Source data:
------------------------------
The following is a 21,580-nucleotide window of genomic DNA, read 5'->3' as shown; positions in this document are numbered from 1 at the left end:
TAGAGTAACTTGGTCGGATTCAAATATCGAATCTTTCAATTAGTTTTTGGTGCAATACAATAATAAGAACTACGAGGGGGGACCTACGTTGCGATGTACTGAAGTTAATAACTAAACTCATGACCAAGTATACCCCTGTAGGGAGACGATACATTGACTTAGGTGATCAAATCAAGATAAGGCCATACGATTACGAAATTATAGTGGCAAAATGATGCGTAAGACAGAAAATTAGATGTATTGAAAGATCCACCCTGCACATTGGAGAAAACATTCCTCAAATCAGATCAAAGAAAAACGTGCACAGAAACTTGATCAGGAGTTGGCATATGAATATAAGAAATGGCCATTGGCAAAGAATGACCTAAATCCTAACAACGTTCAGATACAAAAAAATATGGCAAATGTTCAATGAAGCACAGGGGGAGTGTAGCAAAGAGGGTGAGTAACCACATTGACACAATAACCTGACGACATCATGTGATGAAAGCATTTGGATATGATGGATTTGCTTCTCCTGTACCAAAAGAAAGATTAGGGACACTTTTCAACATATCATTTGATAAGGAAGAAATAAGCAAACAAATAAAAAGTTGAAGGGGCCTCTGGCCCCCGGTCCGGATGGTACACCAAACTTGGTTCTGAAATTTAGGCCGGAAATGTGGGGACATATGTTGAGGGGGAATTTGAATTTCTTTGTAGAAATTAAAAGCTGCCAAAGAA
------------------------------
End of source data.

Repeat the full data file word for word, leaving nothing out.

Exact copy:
The following is a 21,580-nucleotide window of genomic DNA, read 5'->3' as shown; positions in this document are numbered from 1 at the left end:
TAGAGTAACTTGGTCGGATTCAAATATCGAATCTTTCAATTAGTTTTTGGTGCAATACAATAATAAGAACTACGAGGGGGGACCTACGTTGCGATGTACTGAAGTTAATAACTAAACTCATGACCAAGTATACCCCTGTAGGGAGACGATACATTGACTTAGGTGATCAAATCAAGATAAGGCCATACGATTACGAAATTATAGTGGCAAAATGATGCGTAAGACAGAAAATTAGATGTATTGAAAGATCCACCCTGCACATTGGAGAAAACATTCCTCAAATCAGATCAAAGAAAAACGTGCACAGAAACTTGATCAGGAGTTGGCATATGAATATAAGAAATGGCCATTGGCAAAGAATGACCTAAATCCTAACAACGTTCAGATACAAAAAAATATGGCAAATGTTCAATGAAGCACAGGGGGAGTGTAGCAAAGAGGGTGAGTAACCACATTGACACAATAACCTGACGACATCATGTGATGAAAGCATTTGGATATGATGGATTTGCTTCTCCTGTACCAAAAGAAAGATTAGGGACACTTTTCAACATATCATTTGATAAGGAAGAAATAAGCAAACAAATAAAAAGTTGAAGGGGCCTCTGGCCCCCGGTCCGGATGGTACACCAAACTTGGTTCTGAAATTTAGGCCGGAAATGTGGGGACATATGTTGAGGGGGAATTTGAATTTCTTTGTAGAAATTAAAAGCTGCCAAAGAA